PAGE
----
Tax au­dit re­sults in wind­falls, tax bills for Mid-Shore towns

Dorchester Star - - Regional - By CON­NIE CON­NOLLY cconnolly@ches­pub.com Fol­low me on Twit­ter @con­nie_ star­dem

EAS­TON — It was feast or famine just be­fore Thanks­giv­ing as Mid-Shore towns re­ceived ei­ther an un­ex­pected wind­fall check or omi­nous phone call from the Mary­land comp­trol­ler’s of­fice.

An in­de­pen­dent au­dit com­mis­sioned by Comp­trol­ler Peter Fran­chot for tax years 2010 to 2014 iden­ti­fied dis­crep­an­cies in lo­cal in­come tax rev­enue.

In a Nov. 16 let­ter to lead­ers of each af­fected ju­ris­dic­tion, Fran­chot wrote that the comp­trol­ler’s of­fice be­came aware of some is­sues con­cern­ing a small num­ber of lo­cal in­come tax dis­tri­bu­tions for lo­cal­i­ties in Mont­gomer y County in tax years 2010 to 2014, re­sult­ing from lim­i­ta­tions of the of­fice’s 30-year-old tax sys­tem.

Fran­chot wrote that the mis­takes were “un­in­tended con­se­quences of our tran­si­tion from pa­per to pre­dom­i­nantly elec­tronic fil­ing, and in­ac­cu­rate tax­payer in­for­ma­tion.”

“While I do want to em­pha­size that 99.9 per­cent is a very good suc­cess rate in tax ad­min­is­tra­tion,” Fran­chot wrote, “it does not meet my ex­pec­ta­tions, or the high stan­dards we set for our­selves in the comp­trol­ler’s of­fice.”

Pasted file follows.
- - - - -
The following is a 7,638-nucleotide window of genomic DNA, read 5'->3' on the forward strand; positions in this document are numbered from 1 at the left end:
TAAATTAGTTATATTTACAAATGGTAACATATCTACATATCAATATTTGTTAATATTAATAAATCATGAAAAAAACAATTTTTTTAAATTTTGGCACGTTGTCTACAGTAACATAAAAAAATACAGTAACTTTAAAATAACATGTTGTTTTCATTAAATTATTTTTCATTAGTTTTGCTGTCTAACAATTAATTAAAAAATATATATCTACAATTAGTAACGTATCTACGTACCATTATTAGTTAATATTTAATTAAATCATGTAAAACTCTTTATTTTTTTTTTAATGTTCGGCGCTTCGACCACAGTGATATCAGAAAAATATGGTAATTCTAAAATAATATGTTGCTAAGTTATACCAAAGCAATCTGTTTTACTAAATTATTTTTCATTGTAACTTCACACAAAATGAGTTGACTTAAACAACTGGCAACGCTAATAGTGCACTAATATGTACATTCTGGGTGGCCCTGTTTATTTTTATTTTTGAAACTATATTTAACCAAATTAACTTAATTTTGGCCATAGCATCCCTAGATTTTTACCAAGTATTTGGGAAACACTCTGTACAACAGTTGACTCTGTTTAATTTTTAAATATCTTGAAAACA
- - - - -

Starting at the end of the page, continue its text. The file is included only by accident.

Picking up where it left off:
Discovery of these is­sues prompted Fran­chot to launch an ini­tial in­ter­nal in­ves­ti­ga­tion, which led to a third-party, in­de­pen­dent statewide au­dit. This re­cently com­pleted au­dit re­vealed that 0.1 per­cent of the to­tal lo­cal in­come tax rev­enue pro­cessed dur­ing that pe­riod had a statewide im­pact.

Ac­cord­ing to the comp­trol­ler’s of­fice, an in­de­pen­dent au­dit iden­ti­fied dis­crep­an­cies with $12.7 mil­lion out of the $14.9 bil­lion in lo­cal in­come tax rev­enue it pro­cessed for for tax years 2010 through 2014.

Fran­chot’s press sec­re­tary Alan Brody pro­vided a “list of win­ners and losers,” but told The Star Demo­crat they were “not pro­vid­ing a list of spe­cific dol­lar amounts.”

“It’s their money and it’s their in­for­ma­tion to give,” Brody said.

Within the five-county MidShore area, 15 towns re­ceived checks while 18 will have up to 17 years, be­gin­ning in 2024, to pay back the money, in­ter­est-free, to the state.

“My first thought was, I guess we’ve got to pay some­thing back. Wrong,” Eas­ton Mayor Robert Wil­ley said at the Nov. 21 town coun­cil meet­ing. “We ac­tu­ally got money back to the tune of $618,393.”